It was a photo tour of Lacock abbey, by Clare at Suitcases and Sandcastles, that inspired me to add the abbey to the list of places I planned to visit during my trip to England last year.
Lacock abbey has a very fascinating history. Ela, the Countess of Salisbury, was a wealthy heiress who became the countess suo jure or in her own right, and not by marriage, in 1196. She did marry that same year, at the age of 9, and her husband became the Earl of Salisbury by marriage. A few years after her husband’s death, Ela founded Lacock Abbey in 1229 and laid its first stone in 1232. She joined the abbey as a nun in 1238 and became its first Abbess in 1242. To ensure that the village around the abbey thrived, she obtained a charter from the King which allowed a weekly market to be held in Lacock.
During the dissolution of the monasteries, Sir William Sharington bought the abbey and converted it into a house in the mid 16th century. Despite the demolition and construction work that took place, the cloisters remained as it was in Ela’s time. The Abbey soon passed into the Talbot family, when Sharington’s niece, to whom the property was willed, married John Talbot. In the mid 18th century, the house underwent alterations in the Gothic revival style.
The abbey was gifted to the National Trust in 1944 by Matilda Gilchrist-Clark, who inherited it from her uncle Henry Talbot, the son of William Henry Fox Talbot, who contributed to the history of photography by developing the photographic negative process. A museum on photography is housed at the barn at the abbey gates and you can see the copy of the world’s first negative taken by Talbot in 1835 here. The negative is of a window at Lacock Abbey.
My visit to the Abbey was in winter and so only the cloisters and the grounds was open to visitors, and not the house. However, as my primary fascination about the place was centered around its medieval history, it worked out well for me.
The entrance to the cloisters was adorned with Christmas decorations and the staff were at work decorating the passageways, as I explored it.
The Chapter House is a section of the cloisters, which has been well preserved. This room was where the nuns gathered every day and read a chapter from the Rule of St. Benedict for Benedictines and Cistercians.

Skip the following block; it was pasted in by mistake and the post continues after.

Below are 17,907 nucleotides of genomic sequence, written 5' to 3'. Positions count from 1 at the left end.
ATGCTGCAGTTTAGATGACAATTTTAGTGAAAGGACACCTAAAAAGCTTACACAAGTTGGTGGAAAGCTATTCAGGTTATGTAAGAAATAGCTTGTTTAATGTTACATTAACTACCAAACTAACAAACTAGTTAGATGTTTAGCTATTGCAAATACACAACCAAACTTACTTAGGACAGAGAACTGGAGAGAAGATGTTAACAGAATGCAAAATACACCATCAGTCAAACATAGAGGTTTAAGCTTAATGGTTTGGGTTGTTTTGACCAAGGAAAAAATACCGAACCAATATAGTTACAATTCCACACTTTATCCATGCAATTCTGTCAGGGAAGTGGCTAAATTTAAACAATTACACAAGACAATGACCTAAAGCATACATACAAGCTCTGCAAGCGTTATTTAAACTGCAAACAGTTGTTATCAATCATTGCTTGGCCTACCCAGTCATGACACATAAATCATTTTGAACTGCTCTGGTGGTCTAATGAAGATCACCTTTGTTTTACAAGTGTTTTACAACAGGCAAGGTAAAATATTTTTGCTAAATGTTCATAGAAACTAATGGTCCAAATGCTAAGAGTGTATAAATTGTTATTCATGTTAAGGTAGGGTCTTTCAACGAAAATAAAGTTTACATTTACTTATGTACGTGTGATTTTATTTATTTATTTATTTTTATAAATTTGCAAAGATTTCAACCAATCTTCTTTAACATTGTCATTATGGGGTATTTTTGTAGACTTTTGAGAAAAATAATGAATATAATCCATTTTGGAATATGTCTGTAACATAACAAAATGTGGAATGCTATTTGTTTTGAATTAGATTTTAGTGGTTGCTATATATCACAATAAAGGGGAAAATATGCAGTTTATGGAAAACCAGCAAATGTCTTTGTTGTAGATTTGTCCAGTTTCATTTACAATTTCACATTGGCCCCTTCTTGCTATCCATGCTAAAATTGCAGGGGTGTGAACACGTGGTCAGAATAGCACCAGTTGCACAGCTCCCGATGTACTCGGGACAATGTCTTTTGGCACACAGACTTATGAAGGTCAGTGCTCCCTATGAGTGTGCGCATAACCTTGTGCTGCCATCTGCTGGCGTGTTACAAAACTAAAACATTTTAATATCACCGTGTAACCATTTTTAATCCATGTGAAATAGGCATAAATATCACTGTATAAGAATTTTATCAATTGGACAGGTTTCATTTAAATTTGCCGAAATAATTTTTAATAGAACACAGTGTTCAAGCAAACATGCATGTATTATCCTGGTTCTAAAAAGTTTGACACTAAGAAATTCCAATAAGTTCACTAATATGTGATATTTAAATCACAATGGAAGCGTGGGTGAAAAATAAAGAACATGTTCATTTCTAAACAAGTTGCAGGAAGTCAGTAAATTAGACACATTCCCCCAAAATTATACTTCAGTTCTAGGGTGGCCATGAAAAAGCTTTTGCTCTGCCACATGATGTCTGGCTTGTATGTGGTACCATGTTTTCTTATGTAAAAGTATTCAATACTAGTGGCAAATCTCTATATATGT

If not for Septimus, the kid’s guide to the cloisters, urging one to watch out for the creatures that came alive at night, I might have missed out a closer look of the ceiling bosses. I spotted the swan but not the seahorse or the mermaid. It would have been fun had the adult’s guide also included ‘spot the object’ games.
The niche in the wall, which once held books, was also interesting. Since books were very expensive during the Middle ages, they were often locked or chained to the shelves.
The warming house was one of two places at the abbey, which had a fireplace. Visitors were therefore shown to this room, after being received in the parlour. The nuns’ dormitory was above this room so that the warmth from the room would reach them. The huge cauldron, dated 1500, was originally a cooking cauldron before becoming a garden ornament in the 18th century.
With the quiet surrounding the cloisters, it was very easy to imagine how it must have been like during the time that the nuns were in residence at the abbey.
Emerging from the cloisters, I decided to walk around the abbey grounds, circling the abbey. The grounds were well maintained and a beautiful place to walk around.
I passed a deep and still pool, as I walked along the grounds carpeted with the fallen leaves.
The Rockworks was a mid 18th century creation, built as a mock ruin for those walking the grounds to come upon.
Other highlights of the abbey grounds was the rose garden, the botanic gardens and the kitchen gardens. The kitchen gardens were used, since the time of the nuns, to produce food for the abbey residents. The botanic gardens were a special endeavour of Henry Fox Talbot, who was a keen botanist in addition to being a keen photographer.
Walking back to the entrance gate, I stepped into the Fox Talbot museum, which was opened in 1975 in the barn, used as stables in the 16th century. The ground floor gallery showcases the history of photography, while the first floor displays temporary photography exhibitions.
Henry Talbot became interested in photography when he became frustrated with his artistic efforts to capture the scenes he and his wife saw on their honeymoon travel across Europe in 1833. Returning to Lacock, he started thinking about how the image reflected onto ground glass from a camera lucida could be permanently captured, without having to trace its outlines. His chemistry experiments led him to develop light sensitive papers which could be used to leave contact prints of opaque objects, which he called sciagraphs. It was in 1835 that his experiments of using sensitive coated paper and a modified camera obscura led to the development of the world’s first negative. However, he did not publish his results and in 1839, Louis Daguerre announced his independent findings and came to be known as the father of photography.
While I had heard of a daguerrotype, which was the first commercially successful photographic process, I had not heard of the calotype, Talbot’s invention and modification of his earlier work in 1835, and which he had patented in 1841. So, it was with interest that I explored the Fox Talbot museum in Lacock.
The Lacock Abbey has certainly had a very interesting history from its medieval beginning as an abbey for nuns and then as a site for early photography experiments.
What features of Lacock Abbey is of most interest to you?